Barbados has taken decisive steps in the last few weeks to make medicinal marijuana available and seems to be working diligently towards making marijuana cultivation a major plank of economic recovery.
Minister of Health and Wellness Lieutenant Colonel Jeffrey Bostic announced that the Barbados Drug Service will be adding five cannabinoids to its formulary: Sativex, a nabiximol; Eidiolex, which is described as a “purified cannabidiol oral solution”; Anabasum, “a synthetic non-psychoactive cannabinoid”; and Nabilone and Marinol, described as “synthetic cannabinoid capsules”. These drugs are expected to become available in Barbados shortly.
According to a press release from the Government Information Service, acting Chief Medical Officer Dr Anton Best says: “These will be used primarily for chronic pain, spasticity associated with multiple sclerosis, severe nausea and loss of appetite, and will be prescribed when other pharmaceuticals have not worked.”
We have also heard that Barbadians are among the highest consumers of recreational cannabis within the Caribbean.
CADRES pollster Corey Sandiford stated last year that according to surveys carried out between 2008 and 2017 by the National Task Force on Crime Prevention: “In 2008 support for partial decriminalisation was at 23 per cent, in 2014 this had gone from 23 per cent to 45 per cent, and by 2017 the number had increased to 52 per cent.”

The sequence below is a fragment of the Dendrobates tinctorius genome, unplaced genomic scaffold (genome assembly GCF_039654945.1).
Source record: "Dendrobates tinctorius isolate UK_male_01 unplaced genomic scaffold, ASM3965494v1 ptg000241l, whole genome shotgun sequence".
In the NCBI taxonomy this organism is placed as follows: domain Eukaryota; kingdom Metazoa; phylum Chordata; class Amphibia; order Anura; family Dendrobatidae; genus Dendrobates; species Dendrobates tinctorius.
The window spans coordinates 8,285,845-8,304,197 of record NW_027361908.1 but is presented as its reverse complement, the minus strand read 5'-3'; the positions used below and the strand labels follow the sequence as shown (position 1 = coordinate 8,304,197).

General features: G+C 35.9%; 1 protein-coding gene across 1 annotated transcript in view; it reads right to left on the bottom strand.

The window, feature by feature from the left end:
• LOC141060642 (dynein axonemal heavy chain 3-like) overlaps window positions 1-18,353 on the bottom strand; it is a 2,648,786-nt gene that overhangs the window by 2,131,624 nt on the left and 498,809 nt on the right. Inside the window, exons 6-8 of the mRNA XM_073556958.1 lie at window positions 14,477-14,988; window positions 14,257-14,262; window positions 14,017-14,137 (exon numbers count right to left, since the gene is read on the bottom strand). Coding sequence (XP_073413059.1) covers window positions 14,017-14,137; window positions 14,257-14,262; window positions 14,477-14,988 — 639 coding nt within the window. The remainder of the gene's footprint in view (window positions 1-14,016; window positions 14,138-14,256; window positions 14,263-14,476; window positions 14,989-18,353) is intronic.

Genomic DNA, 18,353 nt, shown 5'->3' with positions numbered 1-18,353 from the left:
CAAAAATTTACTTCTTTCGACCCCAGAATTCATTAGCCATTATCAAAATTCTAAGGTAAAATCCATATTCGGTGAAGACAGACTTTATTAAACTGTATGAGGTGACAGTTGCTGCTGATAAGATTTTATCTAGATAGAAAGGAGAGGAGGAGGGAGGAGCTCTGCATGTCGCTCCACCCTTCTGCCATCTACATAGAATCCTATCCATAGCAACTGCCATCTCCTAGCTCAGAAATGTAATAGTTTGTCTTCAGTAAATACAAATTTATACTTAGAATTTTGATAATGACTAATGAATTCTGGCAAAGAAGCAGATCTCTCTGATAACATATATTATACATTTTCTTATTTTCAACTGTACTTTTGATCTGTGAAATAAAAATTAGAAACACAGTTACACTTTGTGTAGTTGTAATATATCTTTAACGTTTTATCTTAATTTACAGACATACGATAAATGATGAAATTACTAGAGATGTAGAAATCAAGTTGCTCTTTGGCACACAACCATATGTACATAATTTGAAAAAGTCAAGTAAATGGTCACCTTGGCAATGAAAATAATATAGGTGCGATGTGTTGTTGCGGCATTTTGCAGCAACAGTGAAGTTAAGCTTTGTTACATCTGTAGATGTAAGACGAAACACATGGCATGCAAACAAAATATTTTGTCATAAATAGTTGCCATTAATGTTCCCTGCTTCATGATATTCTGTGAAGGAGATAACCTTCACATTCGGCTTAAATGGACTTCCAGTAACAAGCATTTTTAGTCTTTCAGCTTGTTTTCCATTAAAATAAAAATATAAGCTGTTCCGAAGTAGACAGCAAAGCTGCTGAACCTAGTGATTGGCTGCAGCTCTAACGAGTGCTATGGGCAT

More than one Cabinet member has been touting the benefits the medicinal marijuana industry could bring. We have also heard of Canadian investors lining up to get involved in commercial ventures.
But what is less well-known is the extent of Government’s consideration of all the social and economic costs of marijuana liberalisation as it moves slowly but we believe surely towards complete decriminalisation.
Studies carried out in some US states that fully decriminalised the drug in recent years are worthy of examination.
After Colorado legalised marijuana in 2012, violent crime rose by 20 per cent but decreased nationwide by one per cent. After Alaska decriminalised marijuana use in 2014, violent crime increased by 30 per cent. In Oregon, which also legalised it in 2014 saw violent crime rise by two per cent. Alaska: school suspensions in state capital Anchorage shot up by 141 per cent between 2015 and 2017 owing to marijuana use and possession.
Another study conducted among postal workers discovered that people who tested positive for marijuana had 55 per cent more industrial accidents, 85 per cent more injuries and 75 per cent greater absenteeism than those who tested negative.
In states which legalised marijuana, hospitals, transport companies and construction firms have been finding it hard to get workers within their state who had passed drug tests. Many have had to seek workers from elsewhere to fill the vacancies.
In terms of perceived economic benefits, we have been hearing a lot about the new jobs and spin-off industries we believe the medicinal marijuana industry will create.